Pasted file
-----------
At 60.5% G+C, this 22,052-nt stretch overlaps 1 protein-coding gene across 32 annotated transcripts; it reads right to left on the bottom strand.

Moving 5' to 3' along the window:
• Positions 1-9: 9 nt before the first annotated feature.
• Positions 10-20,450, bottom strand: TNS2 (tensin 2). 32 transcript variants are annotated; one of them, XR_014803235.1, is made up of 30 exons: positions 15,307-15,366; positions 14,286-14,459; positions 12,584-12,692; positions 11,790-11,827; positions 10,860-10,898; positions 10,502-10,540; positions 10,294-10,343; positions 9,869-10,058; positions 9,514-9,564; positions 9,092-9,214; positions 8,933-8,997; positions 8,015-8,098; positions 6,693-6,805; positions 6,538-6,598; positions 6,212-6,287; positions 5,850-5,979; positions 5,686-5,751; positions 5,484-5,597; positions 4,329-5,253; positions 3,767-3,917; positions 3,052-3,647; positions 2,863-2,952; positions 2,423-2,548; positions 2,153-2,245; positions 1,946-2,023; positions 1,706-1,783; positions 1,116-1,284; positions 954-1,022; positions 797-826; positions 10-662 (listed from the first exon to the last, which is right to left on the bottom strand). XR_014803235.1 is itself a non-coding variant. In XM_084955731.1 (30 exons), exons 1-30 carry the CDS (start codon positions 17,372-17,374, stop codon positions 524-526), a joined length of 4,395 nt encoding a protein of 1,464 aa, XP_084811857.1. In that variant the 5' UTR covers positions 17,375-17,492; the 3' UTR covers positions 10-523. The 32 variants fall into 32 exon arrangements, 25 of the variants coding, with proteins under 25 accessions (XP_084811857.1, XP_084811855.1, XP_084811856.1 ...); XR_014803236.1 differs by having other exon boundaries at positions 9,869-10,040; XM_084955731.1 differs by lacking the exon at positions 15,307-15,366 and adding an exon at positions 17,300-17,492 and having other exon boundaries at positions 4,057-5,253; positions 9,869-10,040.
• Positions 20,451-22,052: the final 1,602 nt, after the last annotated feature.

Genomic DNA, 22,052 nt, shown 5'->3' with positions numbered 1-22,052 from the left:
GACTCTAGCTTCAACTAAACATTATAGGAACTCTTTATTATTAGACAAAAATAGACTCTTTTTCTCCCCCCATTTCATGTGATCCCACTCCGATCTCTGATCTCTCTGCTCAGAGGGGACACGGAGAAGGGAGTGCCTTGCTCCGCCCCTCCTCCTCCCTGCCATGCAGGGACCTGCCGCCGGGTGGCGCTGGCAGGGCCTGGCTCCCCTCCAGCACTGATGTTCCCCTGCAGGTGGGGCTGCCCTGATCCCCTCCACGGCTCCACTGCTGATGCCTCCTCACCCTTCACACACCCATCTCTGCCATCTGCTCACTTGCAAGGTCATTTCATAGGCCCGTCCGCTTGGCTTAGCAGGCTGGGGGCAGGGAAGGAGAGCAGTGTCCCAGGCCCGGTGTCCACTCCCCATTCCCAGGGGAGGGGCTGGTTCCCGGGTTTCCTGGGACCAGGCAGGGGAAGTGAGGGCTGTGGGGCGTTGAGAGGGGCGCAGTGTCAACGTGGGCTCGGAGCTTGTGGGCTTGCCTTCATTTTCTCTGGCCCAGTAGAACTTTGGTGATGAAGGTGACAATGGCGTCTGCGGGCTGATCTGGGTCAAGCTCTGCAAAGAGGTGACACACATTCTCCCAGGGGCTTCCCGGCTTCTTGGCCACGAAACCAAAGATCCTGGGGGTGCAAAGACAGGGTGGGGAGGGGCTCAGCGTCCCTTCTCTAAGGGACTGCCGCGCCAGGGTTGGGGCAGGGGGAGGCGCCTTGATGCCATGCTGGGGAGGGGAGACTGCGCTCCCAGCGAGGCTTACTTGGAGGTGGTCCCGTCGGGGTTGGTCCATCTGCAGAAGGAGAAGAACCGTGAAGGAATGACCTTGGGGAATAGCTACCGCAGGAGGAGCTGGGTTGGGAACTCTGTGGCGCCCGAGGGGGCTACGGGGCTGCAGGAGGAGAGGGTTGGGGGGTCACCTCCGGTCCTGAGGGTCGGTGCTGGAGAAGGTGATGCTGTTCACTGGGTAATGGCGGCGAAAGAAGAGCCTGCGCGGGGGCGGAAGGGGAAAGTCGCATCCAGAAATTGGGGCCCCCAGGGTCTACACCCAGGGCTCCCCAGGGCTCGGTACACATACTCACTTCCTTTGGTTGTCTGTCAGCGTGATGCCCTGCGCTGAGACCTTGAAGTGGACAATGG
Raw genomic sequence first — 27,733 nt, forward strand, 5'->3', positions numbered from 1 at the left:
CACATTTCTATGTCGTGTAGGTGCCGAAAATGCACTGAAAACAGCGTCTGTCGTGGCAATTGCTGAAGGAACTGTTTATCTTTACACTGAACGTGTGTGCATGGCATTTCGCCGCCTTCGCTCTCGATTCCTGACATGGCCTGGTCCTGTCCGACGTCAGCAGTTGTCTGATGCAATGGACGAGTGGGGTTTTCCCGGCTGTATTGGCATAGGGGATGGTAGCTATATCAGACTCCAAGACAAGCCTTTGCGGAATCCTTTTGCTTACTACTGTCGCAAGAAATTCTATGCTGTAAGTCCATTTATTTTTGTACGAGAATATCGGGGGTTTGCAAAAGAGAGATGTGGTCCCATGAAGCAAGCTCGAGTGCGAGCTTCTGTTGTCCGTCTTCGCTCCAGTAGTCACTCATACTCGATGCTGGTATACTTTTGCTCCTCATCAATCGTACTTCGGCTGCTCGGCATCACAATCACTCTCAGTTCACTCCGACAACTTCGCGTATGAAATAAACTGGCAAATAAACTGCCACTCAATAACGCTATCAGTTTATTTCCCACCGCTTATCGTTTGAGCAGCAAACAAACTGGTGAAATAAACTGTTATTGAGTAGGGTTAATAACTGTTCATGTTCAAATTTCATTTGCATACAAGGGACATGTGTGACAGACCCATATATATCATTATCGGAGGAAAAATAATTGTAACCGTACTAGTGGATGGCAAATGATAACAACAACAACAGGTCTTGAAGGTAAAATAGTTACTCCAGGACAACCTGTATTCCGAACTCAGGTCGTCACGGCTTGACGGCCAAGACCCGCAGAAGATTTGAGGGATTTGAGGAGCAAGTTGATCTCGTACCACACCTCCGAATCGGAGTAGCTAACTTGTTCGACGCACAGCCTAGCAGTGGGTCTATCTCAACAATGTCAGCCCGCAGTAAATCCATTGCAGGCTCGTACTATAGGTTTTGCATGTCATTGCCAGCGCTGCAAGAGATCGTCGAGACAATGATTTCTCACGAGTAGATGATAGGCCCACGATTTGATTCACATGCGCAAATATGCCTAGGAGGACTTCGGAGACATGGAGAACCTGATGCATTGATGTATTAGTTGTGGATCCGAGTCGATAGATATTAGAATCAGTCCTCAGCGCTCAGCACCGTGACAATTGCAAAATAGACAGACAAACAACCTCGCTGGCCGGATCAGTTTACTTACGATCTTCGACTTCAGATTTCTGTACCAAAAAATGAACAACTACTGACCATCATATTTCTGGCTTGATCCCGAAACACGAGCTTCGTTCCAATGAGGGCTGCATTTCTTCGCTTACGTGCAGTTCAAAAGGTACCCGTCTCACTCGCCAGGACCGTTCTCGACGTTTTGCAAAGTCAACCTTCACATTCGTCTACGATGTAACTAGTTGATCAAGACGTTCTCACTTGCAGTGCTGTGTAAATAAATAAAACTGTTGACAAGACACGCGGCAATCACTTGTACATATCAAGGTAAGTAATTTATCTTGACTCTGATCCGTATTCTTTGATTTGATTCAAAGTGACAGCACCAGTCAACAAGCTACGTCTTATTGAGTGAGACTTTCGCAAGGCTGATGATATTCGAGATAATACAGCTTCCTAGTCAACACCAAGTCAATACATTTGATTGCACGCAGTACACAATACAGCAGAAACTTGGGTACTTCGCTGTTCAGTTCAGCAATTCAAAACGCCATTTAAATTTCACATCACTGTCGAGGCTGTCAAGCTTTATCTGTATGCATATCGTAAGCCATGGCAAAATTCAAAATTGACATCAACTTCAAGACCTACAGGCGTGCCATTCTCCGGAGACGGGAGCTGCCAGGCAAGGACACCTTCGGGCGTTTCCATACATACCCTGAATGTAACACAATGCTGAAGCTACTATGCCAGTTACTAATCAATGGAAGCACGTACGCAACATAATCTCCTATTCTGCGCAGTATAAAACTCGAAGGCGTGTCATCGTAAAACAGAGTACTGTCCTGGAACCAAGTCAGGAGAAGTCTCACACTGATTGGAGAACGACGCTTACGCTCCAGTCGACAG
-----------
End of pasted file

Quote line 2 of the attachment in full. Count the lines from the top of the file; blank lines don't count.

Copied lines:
Moving 5' to 3' along the window: